• Decorations (including tattoos) that are symbols, mottoes, words or acronyms that convey crude, vulgar, profane, violent, gang-related, sexually explicit or suggestive messages • Large or baggy clothes (this prohibition can be used to keep students from excessive “sagging”) • Holes in clothes • Scarves, curlers, bandanas or sweatbands inside of school buildings (exceptions are made for religious attire) • Visible undergarments • Strapless garments • Bare midriffs, immodestly low-cut necklines or bare backs • Tights, leggings, bike shorts, swim suits or pajamas as outerwear • Visible piercings, except in the ear • Dog collars, tongue rings and studs, wallet chains, large hair picks, or chains that connect one part of the body to another
What’s a uniform?
One school might require white button-down shirts and ties for boys, pleated skirts for girls and blazers adorned with the school logo for all. Another school may simply require that all shirts have collars.
In Toledo, Ohio, elementary school students have a limited palette of colors that they can wear: white, light blue, dark blue or yellow on the top half and dark blue, navy, khaki or tan on the bottom half.
Toledo girls are allowed a fairly wide range of dress items, however: blouses, polo shirts with collars, turtlenecks, skirts, jumpers, slacks, and knee-length shorts and skirts. Boys have almost as many choices: dress shirts, turtlenecks, polo or button-down shirts, pants or knee-length shorts.
When Toledo students reach junior high, they are treated to one more color choice: maroon.
What research says about school uniforms
Virginia Draa, assistant professor at Youngstown State University, reviewed attendance, graduation and proficiency pass rates at 64 public high schools in Ohio. Her final analysis surprised her: “I really went into this thinking uniforms don’t make a difference, but I came away seeing that they do. At least at these schools, they do. I was absolutely floored.”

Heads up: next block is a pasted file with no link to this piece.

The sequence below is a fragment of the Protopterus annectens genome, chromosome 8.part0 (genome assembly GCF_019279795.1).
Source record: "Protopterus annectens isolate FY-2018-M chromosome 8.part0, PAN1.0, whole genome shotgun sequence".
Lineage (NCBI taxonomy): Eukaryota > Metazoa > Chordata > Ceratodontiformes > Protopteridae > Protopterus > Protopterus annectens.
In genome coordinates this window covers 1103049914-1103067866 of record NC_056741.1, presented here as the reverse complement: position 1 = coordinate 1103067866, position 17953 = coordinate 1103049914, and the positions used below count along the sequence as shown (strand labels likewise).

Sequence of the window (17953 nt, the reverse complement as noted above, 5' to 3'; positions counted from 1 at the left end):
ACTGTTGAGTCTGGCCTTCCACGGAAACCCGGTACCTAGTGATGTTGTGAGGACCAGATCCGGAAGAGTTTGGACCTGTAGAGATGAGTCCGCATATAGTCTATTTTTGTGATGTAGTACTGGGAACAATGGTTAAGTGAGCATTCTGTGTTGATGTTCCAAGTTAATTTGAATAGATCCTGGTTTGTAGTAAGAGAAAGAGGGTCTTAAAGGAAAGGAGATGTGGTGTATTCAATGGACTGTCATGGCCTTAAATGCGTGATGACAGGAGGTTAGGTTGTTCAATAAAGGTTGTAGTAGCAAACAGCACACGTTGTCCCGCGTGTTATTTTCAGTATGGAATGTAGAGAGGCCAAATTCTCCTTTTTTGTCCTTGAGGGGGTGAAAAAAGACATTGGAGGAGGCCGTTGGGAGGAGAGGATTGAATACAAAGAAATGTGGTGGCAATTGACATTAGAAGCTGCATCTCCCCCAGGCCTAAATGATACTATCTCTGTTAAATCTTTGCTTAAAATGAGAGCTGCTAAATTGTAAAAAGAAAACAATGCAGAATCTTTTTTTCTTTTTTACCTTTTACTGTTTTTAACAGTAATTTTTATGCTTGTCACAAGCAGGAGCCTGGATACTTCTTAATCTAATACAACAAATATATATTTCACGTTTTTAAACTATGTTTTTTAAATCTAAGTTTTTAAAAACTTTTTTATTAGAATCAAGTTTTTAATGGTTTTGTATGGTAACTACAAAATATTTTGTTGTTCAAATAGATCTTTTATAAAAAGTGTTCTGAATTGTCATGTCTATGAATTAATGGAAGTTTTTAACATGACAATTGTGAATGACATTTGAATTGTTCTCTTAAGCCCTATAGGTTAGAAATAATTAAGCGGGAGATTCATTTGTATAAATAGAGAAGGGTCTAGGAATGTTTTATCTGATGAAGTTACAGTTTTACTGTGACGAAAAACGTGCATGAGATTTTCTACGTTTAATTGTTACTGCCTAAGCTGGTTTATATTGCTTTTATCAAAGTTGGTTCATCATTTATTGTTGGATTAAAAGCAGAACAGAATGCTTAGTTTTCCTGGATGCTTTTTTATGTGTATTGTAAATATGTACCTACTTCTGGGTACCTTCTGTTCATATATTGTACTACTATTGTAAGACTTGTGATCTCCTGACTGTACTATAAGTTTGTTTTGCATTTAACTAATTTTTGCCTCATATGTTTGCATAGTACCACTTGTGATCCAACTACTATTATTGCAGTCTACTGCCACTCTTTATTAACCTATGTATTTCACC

Draa’s study concluded that those schools with uniform policies improved in attendance, graduation and suspension rates. She was unable to connect uniforms with academic improvement because of such complicating factors as changing instructional methods and curriculum.
University of Missouri assistant professor, David Brunsma reached a different conclusion. In his 2004 book, The School Uniform Movement and What It Tells Us About American Education: A Symbolic Crusade, Brunsma reviewed past studies on the effect of uniforms on academic performance. He also conducted his own analysis of two enormous databases, the 1988 National Educational Longitudinal Study and the 1998 Early Childhood Longitudinal Study. Brunsma concluded that there is no positive correlation between uniforms and or academic achievement.
Meanwhile, the movement toward uniforms in public schools has spread to about a quarter of all elementary schools. Experts say that the number of middle and high schools with uniforms is about half the number of elementary schools. If uniforms are intended to curb school violence and improve academics, why are they not more prevalent in middle and high schools, where these goals are just as important as in elementary schools? Because, says Brunsma, “It’s desperately much more difficult to implement uniforms in high schools, and even middle schools, for student resistance is much, much higher. In fact, most of the litigation resulting from uniforms has been located at levels of K-12 that are higher than elementary schools. Of course, this uniform debate is also one regarding whether children have rights, too!”